Christopher Fortune, executive director
Orange County Association for the Help of Retarded Citizens
Newburgh, NY 12550
We are all hearing that the economy is in a slump. I was curious how community organizations are handling the downturn. After all, they provide valuable services. Read this community group’s story and then see the tips I offer that should increase revenue.
I was a big sister for six years, so I decided to give Big Brothers Big Sisters exec Nancy Kosloski a call and get her take on fundraising and the economy. Nancy has been the executive director for many years, and she says this is the worst downturn she has experienced. Many of her staff has begun to work a four-day week to control payroll costs.
“Previous year’s fundraising dollars moved us ahead and allowed us to introduce new programs,” says Nancy. “Now our fundraisers fill in some of the financial holes we are experiencing.”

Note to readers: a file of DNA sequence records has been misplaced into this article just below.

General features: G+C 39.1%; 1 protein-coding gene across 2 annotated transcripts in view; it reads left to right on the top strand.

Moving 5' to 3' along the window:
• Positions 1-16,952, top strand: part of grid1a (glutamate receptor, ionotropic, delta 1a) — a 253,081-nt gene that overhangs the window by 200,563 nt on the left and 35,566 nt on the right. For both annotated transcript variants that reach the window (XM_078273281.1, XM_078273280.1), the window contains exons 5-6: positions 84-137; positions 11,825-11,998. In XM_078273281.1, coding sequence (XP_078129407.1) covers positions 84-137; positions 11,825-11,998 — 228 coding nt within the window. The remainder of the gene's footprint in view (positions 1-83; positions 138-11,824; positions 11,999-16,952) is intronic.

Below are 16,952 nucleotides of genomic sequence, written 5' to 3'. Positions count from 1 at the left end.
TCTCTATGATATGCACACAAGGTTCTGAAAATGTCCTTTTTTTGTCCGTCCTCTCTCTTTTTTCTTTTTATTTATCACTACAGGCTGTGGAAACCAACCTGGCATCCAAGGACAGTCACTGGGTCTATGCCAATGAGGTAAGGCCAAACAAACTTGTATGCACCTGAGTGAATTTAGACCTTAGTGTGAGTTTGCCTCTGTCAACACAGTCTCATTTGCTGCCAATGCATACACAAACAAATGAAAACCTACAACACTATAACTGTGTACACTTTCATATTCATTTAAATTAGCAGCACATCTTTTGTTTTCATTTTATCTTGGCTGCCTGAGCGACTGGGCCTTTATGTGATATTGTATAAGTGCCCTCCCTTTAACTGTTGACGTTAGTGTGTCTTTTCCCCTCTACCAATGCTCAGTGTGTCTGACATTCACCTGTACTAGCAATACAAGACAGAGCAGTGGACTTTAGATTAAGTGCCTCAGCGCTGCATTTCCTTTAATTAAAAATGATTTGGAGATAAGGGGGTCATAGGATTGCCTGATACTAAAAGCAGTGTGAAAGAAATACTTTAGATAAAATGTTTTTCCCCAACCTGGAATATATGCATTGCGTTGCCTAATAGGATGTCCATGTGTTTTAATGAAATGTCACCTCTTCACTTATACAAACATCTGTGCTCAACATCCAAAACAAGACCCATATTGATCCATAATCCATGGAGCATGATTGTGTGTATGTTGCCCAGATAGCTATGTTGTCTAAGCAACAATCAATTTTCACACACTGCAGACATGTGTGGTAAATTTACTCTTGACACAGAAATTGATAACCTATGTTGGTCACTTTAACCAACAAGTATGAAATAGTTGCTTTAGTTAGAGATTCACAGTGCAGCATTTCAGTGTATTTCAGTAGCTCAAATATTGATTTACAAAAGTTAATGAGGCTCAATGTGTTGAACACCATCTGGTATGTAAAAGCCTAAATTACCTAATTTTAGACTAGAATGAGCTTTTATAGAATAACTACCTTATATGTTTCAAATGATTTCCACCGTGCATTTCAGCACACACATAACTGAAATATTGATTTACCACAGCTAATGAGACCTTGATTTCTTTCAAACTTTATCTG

Recently they held their annual bowl-a-thon which has always been wildly successful. The bowling event raised $31,000 this year. Last year’s take was $36,000. “But we had 350 people bowl – which I considered great.” Nancy made sure to congratulate the staff on the huge turnout. So what went wrong? Apparently, corporate donations were down. “We have a golf event planned,” continues Nancy. “This year the golf outing will fill in the gaps that the bowling event didn’t earn.”
The organization plans to do more events, but it is touch and go because they have fewer staff who are working fewer hours. “This year we will have our motorcycle ride fundraiser with V Force Customs coordinating the event. We have to look at other events but will try not to repeat events that other organizations are conducting.